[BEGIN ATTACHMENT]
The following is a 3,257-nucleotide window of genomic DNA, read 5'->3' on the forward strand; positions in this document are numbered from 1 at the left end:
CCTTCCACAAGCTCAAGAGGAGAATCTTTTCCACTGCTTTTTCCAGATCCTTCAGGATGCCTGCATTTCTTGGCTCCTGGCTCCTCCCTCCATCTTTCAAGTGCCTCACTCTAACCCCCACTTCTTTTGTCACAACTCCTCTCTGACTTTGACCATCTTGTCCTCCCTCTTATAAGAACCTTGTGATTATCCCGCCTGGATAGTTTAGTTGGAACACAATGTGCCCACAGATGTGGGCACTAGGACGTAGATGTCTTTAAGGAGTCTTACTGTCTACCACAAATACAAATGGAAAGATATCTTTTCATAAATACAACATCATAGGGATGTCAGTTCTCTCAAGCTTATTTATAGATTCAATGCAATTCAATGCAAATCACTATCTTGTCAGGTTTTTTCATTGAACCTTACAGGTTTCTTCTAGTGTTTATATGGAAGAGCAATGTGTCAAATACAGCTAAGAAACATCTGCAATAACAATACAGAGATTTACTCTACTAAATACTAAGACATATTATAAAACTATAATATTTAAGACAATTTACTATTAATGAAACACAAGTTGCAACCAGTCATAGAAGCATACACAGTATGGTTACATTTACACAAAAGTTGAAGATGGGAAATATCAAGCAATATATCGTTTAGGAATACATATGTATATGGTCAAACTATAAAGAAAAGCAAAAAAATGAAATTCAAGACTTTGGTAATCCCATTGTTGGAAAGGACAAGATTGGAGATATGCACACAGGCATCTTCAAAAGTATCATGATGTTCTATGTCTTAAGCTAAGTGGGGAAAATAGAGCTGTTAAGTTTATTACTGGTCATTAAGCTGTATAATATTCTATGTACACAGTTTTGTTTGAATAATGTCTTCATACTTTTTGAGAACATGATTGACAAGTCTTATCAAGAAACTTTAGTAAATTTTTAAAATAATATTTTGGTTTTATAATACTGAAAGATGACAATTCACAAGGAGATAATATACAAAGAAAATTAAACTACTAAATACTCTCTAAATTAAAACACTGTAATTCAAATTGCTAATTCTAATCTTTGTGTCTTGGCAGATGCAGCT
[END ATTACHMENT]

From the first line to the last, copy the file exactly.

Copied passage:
The following is a 3,257-nucleotide window of genomic DNA, read 5'->3' on the forward strand; positions in this document are numbered from 1 at the left end:
CCTTCCACAAGCTCAAGAGGAGAATCTTTTCCACTGCTTTTTCCAGATCCTTCAGGATGCCTGCATTTCTTGGCTCCTGGCTCCTCCCTCCATCTTTCAAGTGCCTCACTCTAACCCCCACTTCTTTTGTCACAACTCCTCTCTGACTTTGACCATCTTGTCCTCCCTCTTATAAGAACCTTGTGATTATCCCGCCTGGATAGTTTAGTTGGAACACAATGTGCCCACAGATGTGGGCACTAGGACGTAGATGTCTTTAAGGAGTCTTACTGTCTACCACAAATACAAATGGAAAGATATCTTTTCATAAATACAACATCATAGGGATGTCAGTTCTCTCAAGCTTATTTATAGATTCAATGCAATTCAATGCAAATCACTATCTTGTCAGGTTTTTTCATTGAACCTTACAGGTTTCTTCTAGTGTTTATATGGAAGAGCAATGTGTCAAATACAGCTAAGAAACATCTGCAATAACAATACAGAGATTTACTCTACTAAATACTAAGACATATTATAAAACTATAATATTTAAGACAATTTACTATTAATGAAACACAAGTTGCAACCAGTCATAGAAGCATACACAGTATGGTTACATTTACACAAAAGTTGAAGATGGGAAATATCAAGCAATATATCGTTTAGGAATACATATGTATATGGTCAAACTATAAAGAAAAGCAAAAAAATGAAATTCAAGACTTTGGTAATCCCATTGTTGGAAAGGACAAGATTGGAGATATGCACACAGGCATCTTCAAAAGTATCATGATGTTCTATGTCTTAAGCTAAGTGGGGAAAATAGAGCTGTTAAGTTTATTACTGGTCATTAAGCTGTATAATATTCTATGTACACAGTTTTGTTTGAATAATGTCTTCATACTTTTTGAGAACATGATTGACAAGTCTTATCAAGAAACTTTAGTAAATTTTTAAAATAATATTTTGGTTTTATAATACTGAAAGATGACAATTCACAAGGAGATAATATACAAAGAAAATTAAACTACTAAATACTCTCTAAATTAAAACACTGTAATTCAAATTGCTAATTCTAATCTTTGTGTCTTGGCAGATGCAGCT